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Charles Joseph Augustin, Poet

Charles “Sircharlesthepoet” Joseph Augustin was born in Haiti. In 2008, Charles moved to Brooklyn, NY, where he started his creative writing career. After 2 years of writing songs, Charles changed his focus to writing poetry. Charles is the author of “How I Escaped Engineering School”—a record of poems about switching his college major from mechanical engineering—and “Black and White”—a collection of poems about racial oppression in America. Charles doesn’t write about a specific topic—he writes about everything. So, on his online poetry platforms (@sircharlesthepoet), there is a great variation of poetry.

TAP Work:

"My experience at TAP was a great wealth of learning that was unlike any learning I’ve ever done—and I’ve spent about 17 years in a traditional learning environment without skipping a beat, so I know a thing or two about traditional ways of learning. With Katie, Karla, Jay, Andre, Amanda, Adriana and all the other mentors, we learned many things, including how to best connect with a student based on their type of intelligence, how to mix activism with the teaching being done in the classroom, and the importance of being consistent with what is done in a classroom. Additionally, in the process of learning these things, we’ve visited different places such as: The National Museum of the American Indian and the Dwyer Cultural Center. As I have said before, my experience at TAP was unlike anything I’ve experienced."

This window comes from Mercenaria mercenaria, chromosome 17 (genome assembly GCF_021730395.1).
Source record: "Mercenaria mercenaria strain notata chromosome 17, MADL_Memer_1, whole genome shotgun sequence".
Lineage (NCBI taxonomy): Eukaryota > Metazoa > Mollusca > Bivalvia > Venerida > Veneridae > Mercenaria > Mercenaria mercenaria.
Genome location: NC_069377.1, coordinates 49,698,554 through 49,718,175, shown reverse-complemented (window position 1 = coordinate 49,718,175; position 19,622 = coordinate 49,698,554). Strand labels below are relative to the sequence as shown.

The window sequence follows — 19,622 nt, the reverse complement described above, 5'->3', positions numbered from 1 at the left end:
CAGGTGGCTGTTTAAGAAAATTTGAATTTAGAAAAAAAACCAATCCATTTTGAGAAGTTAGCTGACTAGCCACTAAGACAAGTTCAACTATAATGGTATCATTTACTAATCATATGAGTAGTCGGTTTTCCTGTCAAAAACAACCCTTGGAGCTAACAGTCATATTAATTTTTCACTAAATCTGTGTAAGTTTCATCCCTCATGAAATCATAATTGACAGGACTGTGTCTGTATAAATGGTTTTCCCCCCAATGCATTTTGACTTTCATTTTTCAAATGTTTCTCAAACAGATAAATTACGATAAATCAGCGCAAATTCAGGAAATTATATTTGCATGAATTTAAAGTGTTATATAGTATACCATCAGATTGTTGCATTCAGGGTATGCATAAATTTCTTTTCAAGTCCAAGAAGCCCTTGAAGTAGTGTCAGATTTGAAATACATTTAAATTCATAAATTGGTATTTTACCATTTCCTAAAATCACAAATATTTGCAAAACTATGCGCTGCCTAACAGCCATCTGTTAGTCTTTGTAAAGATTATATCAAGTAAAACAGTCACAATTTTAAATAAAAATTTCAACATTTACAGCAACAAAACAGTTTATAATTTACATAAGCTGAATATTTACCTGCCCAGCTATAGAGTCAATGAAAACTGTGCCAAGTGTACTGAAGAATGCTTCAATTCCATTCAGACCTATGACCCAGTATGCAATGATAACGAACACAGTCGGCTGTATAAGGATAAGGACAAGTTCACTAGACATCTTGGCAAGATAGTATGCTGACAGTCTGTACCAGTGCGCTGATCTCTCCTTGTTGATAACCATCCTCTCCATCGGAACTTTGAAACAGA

Most Memorable TAP Moment:

"My most memorable TAP moment was our first community Salon. I loved that I got to witness everyone as they expressed their wonderful talents. It is truly a moment that I will never forget. At that salon, I realized how powerful, skilled and capable the individuals in the TAP program were. I felt more connected with them after that afternoon."

Find out more about Charles here:

"Beauty Mark"

The Scars on our faces are what relates us,

Though different races.

A hill rises somewhere on your shining

Valley attracting everything light.

Nothing has been right but

That's a story the snail rarely tells,

Although you've climbed.

Claimed victory at the peak—

Of which, we don't often speak

The Marks on our faces are crafted,

Never draft-ed.

The artist leaving it to be, as it be

A sign of Beauty:

Scars turned around, truly.

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